Nigerian birth certificates are issued by the National Population Commission (NPC). The NPC has offices co-located within most local government authority (LGA) offices throughout the country. Applicants should go to the LGA office with jurisdiction in the area where the adoption occurred. Birth certificates from NPC are normally filled by hand and can have spelling mistakes or other problems. Thus, applicants are encouraged to check the accuracy of documents, as is critical for visa regulations.

Nigeria Passport

Nigerian passports should be obtained from the Nigerian Immigration Service office of the jurisdiction in which the adoption occurred. The application for a passport may take a week or more depending on conditions.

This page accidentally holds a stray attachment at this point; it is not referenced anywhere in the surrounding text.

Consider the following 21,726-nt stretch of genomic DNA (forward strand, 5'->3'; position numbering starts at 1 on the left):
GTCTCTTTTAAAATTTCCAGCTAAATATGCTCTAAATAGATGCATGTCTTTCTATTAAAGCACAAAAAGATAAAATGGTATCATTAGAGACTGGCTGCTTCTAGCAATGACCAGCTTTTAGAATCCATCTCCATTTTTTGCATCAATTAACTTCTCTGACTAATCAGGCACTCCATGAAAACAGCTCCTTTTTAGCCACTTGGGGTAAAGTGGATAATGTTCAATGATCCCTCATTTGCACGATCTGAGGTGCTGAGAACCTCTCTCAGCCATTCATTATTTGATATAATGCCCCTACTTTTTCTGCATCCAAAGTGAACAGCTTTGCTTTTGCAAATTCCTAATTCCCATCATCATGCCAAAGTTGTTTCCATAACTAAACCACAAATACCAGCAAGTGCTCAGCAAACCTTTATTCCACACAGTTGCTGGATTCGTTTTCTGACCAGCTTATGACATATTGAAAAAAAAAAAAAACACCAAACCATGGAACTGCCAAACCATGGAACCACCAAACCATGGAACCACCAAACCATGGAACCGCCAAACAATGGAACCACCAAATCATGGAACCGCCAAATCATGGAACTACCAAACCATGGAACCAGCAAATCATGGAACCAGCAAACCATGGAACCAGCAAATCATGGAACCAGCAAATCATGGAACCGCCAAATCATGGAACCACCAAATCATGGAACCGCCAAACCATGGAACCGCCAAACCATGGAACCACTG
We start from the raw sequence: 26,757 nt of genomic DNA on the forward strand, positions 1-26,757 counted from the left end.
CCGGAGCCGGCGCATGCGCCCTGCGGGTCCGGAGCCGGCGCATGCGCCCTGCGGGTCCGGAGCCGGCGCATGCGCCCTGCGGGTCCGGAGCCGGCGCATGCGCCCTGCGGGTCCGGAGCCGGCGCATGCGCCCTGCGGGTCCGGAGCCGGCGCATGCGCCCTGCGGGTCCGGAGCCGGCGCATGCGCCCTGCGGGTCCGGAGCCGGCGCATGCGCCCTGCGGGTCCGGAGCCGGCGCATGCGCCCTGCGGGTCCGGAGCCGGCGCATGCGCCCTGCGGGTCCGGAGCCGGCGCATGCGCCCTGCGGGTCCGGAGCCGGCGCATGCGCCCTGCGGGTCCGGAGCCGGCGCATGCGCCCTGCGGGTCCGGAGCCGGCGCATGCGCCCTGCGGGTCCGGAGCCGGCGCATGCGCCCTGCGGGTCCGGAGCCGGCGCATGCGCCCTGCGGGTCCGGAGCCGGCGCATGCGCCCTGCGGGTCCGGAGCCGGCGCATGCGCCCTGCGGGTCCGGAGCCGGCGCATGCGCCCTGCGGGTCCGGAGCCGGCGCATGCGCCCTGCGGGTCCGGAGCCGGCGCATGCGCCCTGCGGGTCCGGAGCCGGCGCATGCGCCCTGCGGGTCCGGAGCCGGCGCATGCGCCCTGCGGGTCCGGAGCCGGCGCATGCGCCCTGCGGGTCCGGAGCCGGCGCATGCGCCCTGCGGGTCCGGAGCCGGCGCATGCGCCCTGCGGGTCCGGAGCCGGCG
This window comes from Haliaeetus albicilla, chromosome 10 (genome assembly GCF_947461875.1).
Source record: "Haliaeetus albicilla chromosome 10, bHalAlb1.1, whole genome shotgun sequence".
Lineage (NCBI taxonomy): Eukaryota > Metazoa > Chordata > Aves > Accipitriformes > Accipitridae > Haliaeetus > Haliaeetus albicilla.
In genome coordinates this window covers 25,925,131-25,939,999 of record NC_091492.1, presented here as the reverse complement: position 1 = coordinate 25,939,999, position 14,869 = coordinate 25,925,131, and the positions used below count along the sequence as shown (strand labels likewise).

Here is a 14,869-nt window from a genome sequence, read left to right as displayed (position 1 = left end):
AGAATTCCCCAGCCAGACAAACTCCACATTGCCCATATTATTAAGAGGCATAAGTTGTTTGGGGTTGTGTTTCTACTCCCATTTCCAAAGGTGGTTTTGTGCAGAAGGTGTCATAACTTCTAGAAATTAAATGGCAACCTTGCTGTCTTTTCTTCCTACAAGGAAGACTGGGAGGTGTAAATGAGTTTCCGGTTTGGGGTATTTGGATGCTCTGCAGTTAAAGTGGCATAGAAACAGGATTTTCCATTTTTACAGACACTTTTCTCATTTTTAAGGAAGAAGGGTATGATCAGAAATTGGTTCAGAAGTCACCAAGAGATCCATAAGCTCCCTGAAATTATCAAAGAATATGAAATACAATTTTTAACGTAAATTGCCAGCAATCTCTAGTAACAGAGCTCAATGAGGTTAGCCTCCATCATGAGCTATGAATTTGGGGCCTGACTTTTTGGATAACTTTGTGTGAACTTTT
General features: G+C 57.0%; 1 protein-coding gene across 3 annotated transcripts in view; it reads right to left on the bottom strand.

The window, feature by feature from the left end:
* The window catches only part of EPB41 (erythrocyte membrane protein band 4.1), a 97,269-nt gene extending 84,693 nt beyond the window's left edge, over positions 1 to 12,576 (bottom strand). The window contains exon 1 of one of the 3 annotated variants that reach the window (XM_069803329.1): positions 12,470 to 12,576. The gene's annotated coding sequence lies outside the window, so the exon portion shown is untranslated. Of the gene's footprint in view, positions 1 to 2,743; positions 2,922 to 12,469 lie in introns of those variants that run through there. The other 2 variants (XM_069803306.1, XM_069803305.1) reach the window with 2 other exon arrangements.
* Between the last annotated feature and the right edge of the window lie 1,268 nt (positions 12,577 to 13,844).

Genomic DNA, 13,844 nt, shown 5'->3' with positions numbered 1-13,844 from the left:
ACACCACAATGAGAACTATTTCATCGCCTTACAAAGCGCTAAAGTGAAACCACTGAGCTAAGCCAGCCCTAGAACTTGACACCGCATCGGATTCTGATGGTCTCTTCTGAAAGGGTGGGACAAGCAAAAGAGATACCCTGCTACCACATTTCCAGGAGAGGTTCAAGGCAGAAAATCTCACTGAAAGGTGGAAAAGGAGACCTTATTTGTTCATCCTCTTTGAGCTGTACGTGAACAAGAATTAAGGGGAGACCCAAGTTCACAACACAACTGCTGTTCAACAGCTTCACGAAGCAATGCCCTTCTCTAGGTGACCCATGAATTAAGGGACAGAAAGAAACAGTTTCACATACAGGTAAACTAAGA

Immigrant Visa

Lastly, the adoptive parents shall have to apply for an immigrant visa for the child. This immigrant visa shall allow the child to travel home with the adoptive parents. As part of this process, applicants must provide the consular officer with the Panel Physician’s medical report on the child.

The Adoption Cost

Below is a list of expenses expected for international adoption in Nigeria. It is important to take note that the costs provided are but rough estimations. The costs, especially the total amount, can vary on a case-by-case basis. For instance, the travel cost is estimated for a 90-day temporary residency in Nigeria of a couple. Therefore, it can cost more or less in actual depending on the length of stay.

Agency fees$10,000 – $20,000
Documentation fees Inclusions:Birth certificate Passport Medical exam of the child for immigration Immigrant visa Form I-600A and Form I-600 (additional biometric services fee) $1,500 – $2,000